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Flagstaff Academy principal wins leadership award


April 15, 2020

Courtesy photo

Flagstaff Academy principal, Katie Gustafson.

They call her Mama G., but students and teachers at Flagstaff Academy can now refer to their middle school principal as Colorado Charter School Leader of the Year.

"I was very excited and totally humbled when I found out about all the nominations and the kind things people had to say," said Katie Gustafson, 39, who has been an administrator at the school for five years and a teacher for five years before that.

The award from the Colorado League of Charter Schools recognized Gustafson for focusing on the whole child and her leadership approach to students.

"I really think Katie got this award because she is innovative and she takes risks that are all in the benefit of students and staff," said teacher Kate Salgado. "She provides us with current research and current data and professional development that has to do with writing and adolescent brain development and the latest research on interventions for students."

A combination of science-based research and human-centered relationships makes sense for a school that emphasizes hands-on science and technology along with attention to the arts.

"She's a great communicator, and clear on processes," said Salgado.

Learning isn't just for the students of Flagstaff Academy. "I feel like I'm always growing," said Gustufson. "I know I don't know everything, but can we find the people and the answers we want to find to get us to where we want to go?"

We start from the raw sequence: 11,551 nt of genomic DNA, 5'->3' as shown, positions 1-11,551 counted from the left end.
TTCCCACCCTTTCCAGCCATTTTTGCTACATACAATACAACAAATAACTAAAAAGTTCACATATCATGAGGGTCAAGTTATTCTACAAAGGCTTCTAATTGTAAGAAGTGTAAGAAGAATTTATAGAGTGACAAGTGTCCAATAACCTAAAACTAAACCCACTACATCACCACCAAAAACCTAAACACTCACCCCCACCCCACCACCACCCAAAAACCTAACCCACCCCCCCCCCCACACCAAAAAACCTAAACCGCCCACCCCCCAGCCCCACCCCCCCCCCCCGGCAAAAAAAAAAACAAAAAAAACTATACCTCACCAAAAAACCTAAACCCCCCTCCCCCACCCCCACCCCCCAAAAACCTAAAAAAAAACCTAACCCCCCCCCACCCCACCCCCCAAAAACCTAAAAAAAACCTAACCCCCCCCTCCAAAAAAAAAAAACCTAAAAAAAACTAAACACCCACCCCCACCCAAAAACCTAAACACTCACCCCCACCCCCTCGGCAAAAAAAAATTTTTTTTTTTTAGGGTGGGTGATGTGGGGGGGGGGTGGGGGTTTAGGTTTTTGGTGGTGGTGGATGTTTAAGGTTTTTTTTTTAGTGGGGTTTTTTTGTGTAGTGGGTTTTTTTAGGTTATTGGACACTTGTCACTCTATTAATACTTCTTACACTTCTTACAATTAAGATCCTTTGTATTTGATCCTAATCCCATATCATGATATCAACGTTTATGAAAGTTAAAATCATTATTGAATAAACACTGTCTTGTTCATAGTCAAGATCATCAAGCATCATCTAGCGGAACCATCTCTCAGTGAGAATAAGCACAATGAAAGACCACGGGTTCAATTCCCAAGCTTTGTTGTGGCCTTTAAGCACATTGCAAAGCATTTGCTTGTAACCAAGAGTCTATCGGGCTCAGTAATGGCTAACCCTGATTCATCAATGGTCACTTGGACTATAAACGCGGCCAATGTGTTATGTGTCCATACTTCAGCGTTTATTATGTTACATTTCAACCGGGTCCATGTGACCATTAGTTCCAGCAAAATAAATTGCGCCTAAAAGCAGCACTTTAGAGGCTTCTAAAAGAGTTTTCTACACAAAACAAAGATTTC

"I don't think we're ever done growing and learning. We need to get just a little bit better each day to make a child's experience better, a teacher's classroom better, the school better, the relationships with one another better," said Gustafson.

"She is an eternal optimist," said Salgado. "She's positive and caring and she has an open door. It puts us all in a really great place to be a family. In fact, we lovingly call her Mama G."

"I couldn't do what I do without great support," said Gustafson. "It's really important to me. It takes a village. There is no way I could do this by myself. Having an amazing office staff, fabulous mentors along the way, it's all about connections and connecting with people. There are a lot of us who have worked very hard to put Flagstaff on the map."

It's difficult to not have those in-person relationships right now due to the coronavirus pandemic that has forced the school to depend on remote learning. But Gustafson said the older kids at the K-8, tech-focused school are able to manage. Still, it's hard for a school that emphasizes personal connections. They're finding ways to be together online, including remote-based office hours.

"The teachers are missing the kids terribly. The kids come to office hours and they just come to talk and show us their bedrooms," said Gustafson, who has children of her own in kindergarten and fourth grade. "I empathize with parents. I'm a working mom too. I'm just trying to balance the work and keeping them engaged with a healthy balance of computer time and not. It's hard, especially for the little ones. That's not how they usually learn in kindergarten."

Gustafson said it's important that everyone stay safe and healthy, but it will be good when things get back to normal. "I'm just so looking forward to the day we can all be back in the building together."


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